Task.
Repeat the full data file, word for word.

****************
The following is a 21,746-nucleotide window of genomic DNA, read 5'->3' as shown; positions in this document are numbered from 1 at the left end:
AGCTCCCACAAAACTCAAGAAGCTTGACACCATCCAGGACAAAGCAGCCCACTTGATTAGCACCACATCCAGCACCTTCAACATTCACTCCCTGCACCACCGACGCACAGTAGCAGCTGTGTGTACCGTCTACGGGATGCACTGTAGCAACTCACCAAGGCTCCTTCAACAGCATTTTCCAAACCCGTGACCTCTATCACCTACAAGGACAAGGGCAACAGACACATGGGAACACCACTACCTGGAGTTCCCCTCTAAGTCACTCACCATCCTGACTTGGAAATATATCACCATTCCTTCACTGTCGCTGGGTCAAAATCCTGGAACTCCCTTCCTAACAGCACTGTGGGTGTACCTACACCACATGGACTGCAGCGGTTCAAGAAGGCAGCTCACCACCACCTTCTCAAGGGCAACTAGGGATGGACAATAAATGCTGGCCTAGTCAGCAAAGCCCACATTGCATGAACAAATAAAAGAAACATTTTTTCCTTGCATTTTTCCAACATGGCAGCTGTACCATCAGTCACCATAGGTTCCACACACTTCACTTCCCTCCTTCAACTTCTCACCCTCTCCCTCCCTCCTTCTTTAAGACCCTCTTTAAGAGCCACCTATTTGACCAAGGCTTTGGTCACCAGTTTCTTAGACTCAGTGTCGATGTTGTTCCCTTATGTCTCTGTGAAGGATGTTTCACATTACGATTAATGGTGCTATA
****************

The following is a 21,746-nucleotide window of genomic DNA, read 5'->3' as shown; positions in this document are numbered from 1 at the left end:
AGCTCCCACAAAACTCAAGAAGCTTGACACCATCCAGGACAAAGCAGCCCACTTGATTAGCACCACATCCAGCACCTTCAACATTCACTCCCTGCACCACCGACGCACAGTAGCAGCTGTGTGTACCGTCTACGGGATGCACTGTAGCAACTCACCAAGGCTCCTTCAACAGCATTTTCCAAACCCGTGACCTCTATCACCTACAAGGACAAGGGCAACAGACACATGGGAACACCACTACCTGGAGTTCCCCTCTAAGTCACTCACCATCCTGACTTGGAAATATATCACCATTCCTTCACTGTCGCTGGGTCAAAATCCTGGAACTCCCTTCCTAACAGCACTGTGGGTGTACCTACACCACATGGACTGCAGCGGTTCAAGAAGGCAGCTCACCACCACCTTCTCAAGGGCAACTAGGGATGGACAATAAATGCTGGCCTAGTCAGCAAAGCCCACATTGCATGAACAAATAAAAGAAACATTTTTTCCTTGCATTTTTCCAACATGGCAGCTGTACCATCAGTCACCATAGGTTCCACACACTTCACTTCCCTCCTTCAACTTCTCACCCTCTCCCTCCCTCCTTCTTTAAGACCCTCTTTAAGAGCCACCTATTTGACCAAGGCTTTGGTCACCAGTTTCTTAGACTCAGTGTCGATGTTGTTCCCTTATGTCTCTGTGAAGGATGTTTCACATTACGATTAATGGTGCTATA